ILNews

Marion judges choose court administrator

Michael W. Hoskins
January 1, 2007
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An Indianapolis law firm partner who has led three state agencies is the new administrator for Marion County courts.

On Monday, the four-judge executive committee chose Glenn R. Lawrence to fill the position, which has been vacant since the former administrator Ron Miller resigned in late March. Since then, Senior Judge Richard Good has been filling in as interim administrator.

The committee offered Lawrence the $93,500-salary job Monday afternoon, according to presiding Superior Judge Gerald Zore. Judges had received about 20 applications and interviewed five of those, he said.

Lawrence starts June 25 and will oversee a $55 million budget and 21-person office staff.

Currently a partner with Coleman Graham & Stevenson, Lawrence has previously served in state government positions that include executive director of the Indiana Gaming Commission, commissioner of the Indiana Department of Administration, and chair of the Indiana Alcoholic Beverage Commission, among other state positions. He has also served in the commerce and correction departments and as general counsel for various agencies, as well as working as the director of public works for Lawrence.

"Glenn knows how to manage people and has vast experience as a practicing attorney and government administrator," Judge Zore said in a news release. "His administrative experience in both state and local government will be a great asset for the Court."
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  1. Well, maybe it's because they are unelected, and, they have a tendency to strike down laws by elected officials from all over the country. When you have been taught that "Democracy" is something almost sacred, then, you will have a tendency to frown on such imperious conduct. Lawyers get acculturated in law school into thinking that this is the very essence of high minded government, but to people who are more heavily than King George ever did, they may not like it. Thanks for the information.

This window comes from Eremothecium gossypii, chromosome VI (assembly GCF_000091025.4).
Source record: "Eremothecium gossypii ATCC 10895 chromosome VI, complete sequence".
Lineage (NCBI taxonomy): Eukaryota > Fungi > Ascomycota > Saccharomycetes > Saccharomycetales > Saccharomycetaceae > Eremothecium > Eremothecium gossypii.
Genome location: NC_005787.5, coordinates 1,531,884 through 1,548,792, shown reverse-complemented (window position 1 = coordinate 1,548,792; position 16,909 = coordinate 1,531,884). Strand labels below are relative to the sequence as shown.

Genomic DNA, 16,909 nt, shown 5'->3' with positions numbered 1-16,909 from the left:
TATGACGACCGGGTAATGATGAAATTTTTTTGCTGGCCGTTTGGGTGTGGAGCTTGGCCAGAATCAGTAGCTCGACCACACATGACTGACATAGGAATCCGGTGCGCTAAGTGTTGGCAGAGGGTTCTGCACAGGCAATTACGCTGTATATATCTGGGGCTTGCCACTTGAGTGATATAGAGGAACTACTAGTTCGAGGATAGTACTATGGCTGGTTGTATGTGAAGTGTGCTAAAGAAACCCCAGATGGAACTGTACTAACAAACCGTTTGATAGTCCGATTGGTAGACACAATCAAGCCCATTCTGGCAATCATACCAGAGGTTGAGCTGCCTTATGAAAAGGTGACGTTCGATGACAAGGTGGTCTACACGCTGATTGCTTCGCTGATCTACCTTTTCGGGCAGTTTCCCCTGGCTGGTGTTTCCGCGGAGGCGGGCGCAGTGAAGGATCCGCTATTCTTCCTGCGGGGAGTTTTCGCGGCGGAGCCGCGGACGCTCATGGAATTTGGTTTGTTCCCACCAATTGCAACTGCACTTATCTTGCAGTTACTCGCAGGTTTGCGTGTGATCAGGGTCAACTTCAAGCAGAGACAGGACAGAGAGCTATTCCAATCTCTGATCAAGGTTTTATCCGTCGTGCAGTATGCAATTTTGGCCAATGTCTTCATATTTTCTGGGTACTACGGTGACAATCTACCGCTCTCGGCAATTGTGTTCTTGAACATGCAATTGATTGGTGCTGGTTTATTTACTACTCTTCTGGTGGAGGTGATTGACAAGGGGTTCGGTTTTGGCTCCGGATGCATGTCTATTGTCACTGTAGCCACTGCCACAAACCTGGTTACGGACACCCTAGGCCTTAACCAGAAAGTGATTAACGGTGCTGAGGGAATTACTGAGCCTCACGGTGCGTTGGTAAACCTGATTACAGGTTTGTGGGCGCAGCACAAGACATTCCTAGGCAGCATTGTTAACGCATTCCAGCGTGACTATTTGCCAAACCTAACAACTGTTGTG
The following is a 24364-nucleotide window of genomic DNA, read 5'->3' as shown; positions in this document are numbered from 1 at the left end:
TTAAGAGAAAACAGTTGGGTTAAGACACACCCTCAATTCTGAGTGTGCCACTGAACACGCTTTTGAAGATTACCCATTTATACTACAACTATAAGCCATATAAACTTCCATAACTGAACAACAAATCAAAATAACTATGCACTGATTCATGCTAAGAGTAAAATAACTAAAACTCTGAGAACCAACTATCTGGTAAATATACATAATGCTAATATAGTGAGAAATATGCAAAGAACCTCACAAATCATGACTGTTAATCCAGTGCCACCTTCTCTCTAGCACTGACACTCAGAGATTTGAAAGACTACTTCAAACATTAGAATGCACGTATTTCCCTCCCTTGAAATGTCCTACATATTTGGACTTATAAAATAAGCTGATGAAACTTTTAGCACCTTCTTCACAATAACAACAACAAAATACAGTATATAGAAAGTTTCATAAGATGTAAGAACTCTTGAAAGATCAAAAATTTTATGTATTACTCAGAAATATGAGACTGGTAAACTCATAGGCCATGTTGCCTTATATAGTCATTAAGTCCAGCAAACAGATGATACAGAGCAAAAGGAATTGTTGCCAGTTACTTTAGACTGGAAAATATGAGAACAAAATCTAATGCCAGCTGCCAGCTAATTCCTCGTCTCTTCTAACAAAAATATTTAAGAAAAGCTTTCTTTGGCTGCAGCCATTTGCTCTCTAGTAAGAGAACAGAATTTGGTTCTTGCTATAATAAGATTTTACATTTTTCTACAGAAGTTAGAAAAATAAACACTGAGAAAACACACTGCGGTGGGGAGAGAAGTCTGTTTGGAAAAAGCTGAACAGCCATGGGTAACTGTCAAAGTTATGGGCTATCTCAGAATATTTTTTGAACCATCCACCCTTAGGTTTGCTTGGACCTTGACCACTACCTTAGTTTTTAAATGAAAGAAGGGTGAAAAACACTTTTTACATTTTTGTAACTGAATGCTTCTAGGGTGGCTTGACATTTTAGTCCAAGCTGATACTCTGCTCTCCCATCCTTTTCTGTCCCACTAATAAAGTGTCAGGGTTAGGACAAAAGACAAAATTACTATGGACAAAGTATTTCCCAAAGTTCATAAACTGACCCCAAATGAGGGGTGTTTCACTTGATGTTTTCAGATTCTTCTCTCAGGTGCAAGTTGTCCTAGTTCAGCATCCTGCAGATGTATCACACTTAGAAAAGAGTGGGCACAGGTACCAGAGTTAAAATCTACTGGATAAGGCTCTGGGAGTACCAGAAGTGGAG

2. I pd for a bankruptcy years ago with Mr Stiles and just this week received a garnishment from my pay! He never filed it even though he told me he would! Don't let this guy practice law ever again!!!

  3. Excellent initiative on the part of the AG. Thankfully someone takes action against predators taking advantage of people who have already been through the wringer. Well done!

  4. Conour will never turn these funds over to his defrauded clients. He tearfully told the court, and his daughters dutifully pledged in interviews, that his first priority is to repay every dime of the money he stole from his clients. Judge Young bought it, much to the chagrin of Conour’s victims. Why would Conour need the $2,262 anyway? Taxpayers are now supporting him, paying for his housing, utilities, food, healthcare, and clothing. If Conour puts the money anywhere but in the restitution fund, he’s proved, once again, what a con artist he continues to be and that he has never had any intention of repaying his clients. Judge Young will be proven wrong... again; Conour has no remorse and the Judge is one of the many conned.

  5. Pass Legislation to require guilty defendants to pay for the costs of lab work, etc as part of court costs...

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